For the often-desired combination of yellow flowers with good evergreen foliage in Rhododendrons, Wightii, lanatum, and campylocarpum may be mentioned as examples. Then, in rose-colour, there is Wallichii and glaucum, with an infinite diversity of tint in other species.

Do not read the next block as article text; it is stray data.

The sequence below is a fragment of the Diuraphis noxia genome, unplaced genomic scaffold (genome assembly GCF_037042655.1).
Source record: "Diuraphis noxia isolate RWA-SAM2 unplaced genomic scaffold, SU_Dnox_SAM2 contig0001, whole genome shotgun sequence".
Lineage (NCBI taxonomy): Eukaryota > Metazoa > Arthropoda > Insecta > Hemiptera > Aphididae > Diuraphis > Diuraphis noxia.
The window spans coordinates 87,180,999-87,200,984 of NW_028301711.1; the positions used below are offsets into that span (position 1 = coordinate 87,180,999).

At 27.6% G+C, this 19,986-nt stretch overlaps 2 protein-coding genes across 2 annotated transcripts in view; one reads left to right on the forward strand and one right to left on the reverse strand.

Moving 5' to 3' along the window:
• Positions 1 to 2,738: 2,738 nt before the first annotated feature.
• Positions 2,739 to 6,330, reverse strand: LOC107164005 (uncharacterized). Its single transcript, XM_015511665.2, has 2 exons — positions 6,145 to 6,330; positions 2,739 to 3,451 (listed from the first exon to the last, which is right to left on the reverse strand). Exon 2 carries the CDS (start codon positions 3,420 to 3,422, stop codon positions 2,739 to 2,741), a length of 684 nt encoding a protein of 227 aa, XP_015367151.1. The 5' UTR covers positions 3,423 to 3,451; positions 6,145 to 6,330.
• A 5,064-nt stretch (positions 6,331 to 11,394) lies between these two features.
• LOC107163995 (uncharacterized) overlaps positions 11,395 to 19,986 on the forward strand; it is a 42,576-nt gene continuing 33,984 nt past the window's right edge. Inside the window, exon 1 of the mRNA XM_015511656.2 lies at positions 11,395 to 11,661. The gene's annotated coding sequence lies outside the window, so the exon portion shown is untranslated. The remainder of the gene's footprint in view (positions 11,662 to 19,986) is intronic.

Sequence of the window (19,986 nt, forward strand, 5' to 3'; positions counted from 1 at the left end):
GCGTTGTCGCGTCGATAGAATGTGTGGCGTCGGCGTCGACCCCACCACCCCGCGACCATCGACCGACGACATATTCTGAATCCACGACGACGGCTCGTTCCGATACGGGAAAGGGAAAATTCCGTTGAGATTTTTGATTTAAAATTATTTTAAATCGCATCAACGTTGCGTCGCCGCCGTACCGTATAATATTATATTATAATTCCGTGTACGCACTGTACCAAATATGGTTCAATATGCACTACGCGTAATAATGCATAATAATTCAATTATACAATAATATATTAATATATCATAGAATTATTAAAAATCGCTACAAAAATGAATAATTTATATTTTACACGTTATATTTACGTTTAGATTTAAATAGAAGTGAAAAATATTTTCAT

The size of these flowers, too, is as remarkable and diversified as their colour. The individual blossoms of Dalhousiae and Edgeworthii are four or five inches across, while those of the very interesting little pumilum and eleagnoides are not more than one inch : and while all are beautiful, each possesses some attractive feature peculiar to itself. Doubts have often been expressed whether the flowers, when produced from plants grown in this country, will equal in size those represented in the published drawing taken from others in their native habitats. We think there is no doubt but that they will exceed rather than fall short of the sizes there shown. The first species— ciliatum—flowered by us, exceeded in the size of its blossoms fully one-third those in the drawing. And there is abundant evidence to show that plants under a good system of cultivation often greatly exceed, both in luxuriance and in the size of their blossoms, others of the same kinds in their native habitats ; and when such are brought from mountainous districts to sheltered situations, these improvements are the more evident.